The Babraham Institute
Convergence of Abeta and tau pathogenic mechanisms on axonal transport
Alzheimer's Research UK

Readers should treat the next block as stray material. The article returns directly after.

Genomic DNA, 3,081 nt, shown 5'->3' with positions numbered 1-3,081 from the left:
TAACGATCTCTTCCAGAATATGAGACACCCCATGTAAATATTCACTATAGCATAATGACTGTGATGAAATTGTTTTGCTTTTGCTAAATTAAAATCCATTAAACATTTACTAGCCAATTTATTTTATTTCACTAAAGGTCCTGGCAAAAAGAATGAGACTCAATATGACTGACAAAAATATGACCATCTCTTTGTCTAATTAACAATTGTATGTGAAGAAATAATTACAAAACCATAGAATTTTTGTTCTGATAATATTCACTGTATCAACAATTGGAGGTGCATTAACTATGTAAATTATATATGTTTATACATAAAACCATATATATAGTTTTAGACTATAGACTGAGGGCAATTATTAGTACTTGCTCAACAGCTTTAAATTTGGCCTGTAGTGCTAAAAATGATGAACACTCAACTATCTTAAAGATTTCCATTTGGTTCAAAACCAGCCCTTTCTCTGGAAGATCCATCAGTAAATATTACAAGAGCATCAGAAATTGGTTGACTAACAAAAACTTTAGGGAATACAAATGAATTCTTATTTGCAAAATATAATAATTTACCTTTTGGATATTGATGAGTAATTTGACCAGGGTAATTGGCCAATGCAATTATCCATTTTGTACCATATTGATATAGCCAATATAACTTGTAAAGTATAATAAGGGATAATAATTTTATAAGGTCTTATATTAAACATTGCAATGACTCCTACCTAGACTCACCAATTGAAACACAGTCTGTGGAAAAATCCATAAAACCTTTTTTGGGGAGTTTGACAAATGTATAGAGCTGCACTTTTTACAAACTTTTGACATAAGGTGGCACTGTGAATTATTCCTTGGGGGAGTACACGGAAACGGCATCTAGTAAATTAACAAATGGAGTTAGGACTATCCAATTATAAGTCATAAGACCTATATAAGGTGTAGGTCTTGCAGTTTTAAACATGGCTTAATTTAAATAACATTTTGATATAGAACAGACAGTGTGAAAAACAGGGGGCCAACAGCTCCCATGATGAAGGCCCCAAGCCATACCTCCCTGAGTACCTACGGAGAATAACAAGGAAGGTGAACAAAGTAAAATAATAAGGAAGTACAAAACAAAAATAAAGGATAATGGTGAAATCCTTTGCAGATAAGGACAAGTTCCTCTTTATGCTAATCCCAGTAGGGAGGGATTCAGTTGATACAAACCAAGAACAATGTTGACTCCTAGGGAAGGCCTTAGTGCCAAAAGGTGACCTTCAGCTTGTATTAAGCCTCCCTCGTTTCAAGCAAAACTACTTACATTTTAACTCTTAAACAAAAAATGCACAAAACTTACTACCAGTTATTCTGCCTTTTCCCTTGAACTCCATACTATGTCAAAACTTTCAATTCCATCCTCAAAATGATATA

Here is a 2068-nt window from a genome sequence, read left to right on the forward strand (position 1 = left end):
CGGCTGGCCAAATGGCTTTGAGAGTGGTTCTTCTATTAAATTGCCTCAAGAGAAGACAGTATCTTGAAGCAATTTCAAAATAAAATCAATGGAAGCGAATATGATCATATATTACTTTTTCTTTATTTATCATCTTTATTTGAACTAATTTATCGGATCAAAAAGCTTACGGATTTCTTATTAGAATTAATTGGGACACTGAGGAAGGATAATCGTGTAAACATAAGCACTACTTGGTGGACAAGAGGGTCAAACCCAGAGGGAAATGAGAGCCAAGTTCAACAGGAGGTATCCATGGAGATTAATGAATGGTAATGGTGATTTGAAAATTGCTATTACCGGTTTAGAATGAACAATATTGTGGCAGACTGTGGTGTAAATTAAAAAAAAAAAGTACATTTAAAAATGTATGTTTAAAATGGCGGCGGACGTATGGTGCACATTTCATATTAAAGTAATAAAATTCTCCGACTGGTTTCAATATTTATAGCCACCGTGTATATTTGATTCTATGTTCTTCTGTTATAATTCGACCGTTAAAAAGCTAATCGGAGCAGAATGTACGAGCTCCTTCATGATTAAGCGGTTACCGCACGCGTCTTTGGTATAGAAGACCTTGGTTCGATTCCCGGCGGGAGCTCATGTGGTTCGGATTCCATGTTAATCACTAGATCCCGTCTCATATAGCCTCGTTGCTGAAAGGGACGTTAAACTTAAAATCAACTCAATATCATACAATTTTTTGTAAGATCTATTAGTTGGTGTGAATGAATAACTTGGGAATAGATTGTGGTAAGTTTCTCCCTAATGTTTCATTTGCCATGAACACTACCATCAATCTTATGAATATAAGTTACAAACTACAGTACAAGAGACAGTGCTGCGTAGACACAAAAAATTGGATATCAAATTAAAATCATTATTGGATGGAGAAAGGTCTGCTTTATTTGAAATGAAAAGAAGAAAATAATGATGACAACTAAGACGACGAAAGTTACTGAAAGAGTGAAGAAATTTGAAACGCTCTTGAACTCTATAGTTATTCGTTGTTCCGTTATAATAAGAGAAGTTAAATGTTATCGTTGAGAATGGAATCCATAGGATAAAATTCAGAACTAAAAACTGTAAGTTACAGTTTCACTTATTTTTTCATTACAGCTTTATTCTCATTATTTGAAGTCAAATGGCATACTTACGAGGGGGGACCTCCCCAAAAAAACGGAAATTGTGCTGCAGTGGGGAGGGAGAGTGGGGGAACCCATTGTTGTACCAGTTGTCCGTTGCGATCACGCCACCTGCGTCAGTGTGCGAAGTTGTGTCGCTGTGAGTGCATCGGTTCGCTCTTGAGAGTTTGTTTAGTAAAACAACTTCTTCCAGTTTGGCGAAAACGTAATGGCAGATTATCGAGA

Normal molecular and cellular mechanisms, and disease mechanisms, often act in pathways where one protein signals to another, activating it, blocking it, changing its location or its expression, etc. Molecular events are considered as upstream or downstream in these pathways, and pathways can converge. This project seeks to understand the pathways linking Abeta and tau pathology in Alzheimers disease. Imagine a car accident where one driver exceeds the speed limit and another fails to look carefully. These actions converge (in this case literally) to cause the accident. If the speeding driver had overslept and the other had been distracted, these events would be ‘upstream’ of the accident. If the road is blocked making other people late for work, this would be downstream. In Alzheimers disease, tau appears to act downstream of Abeta or on a separate branch of the pathway (like the other driver) that converges on a common, downstream molecular event. New data from our group provide clues about the function of this putative common, downstream target, which we aim to investigate this further and potentially identify the molecule/s involved. This could lead to new strategies to prevent either branch of the pathway from causing disease.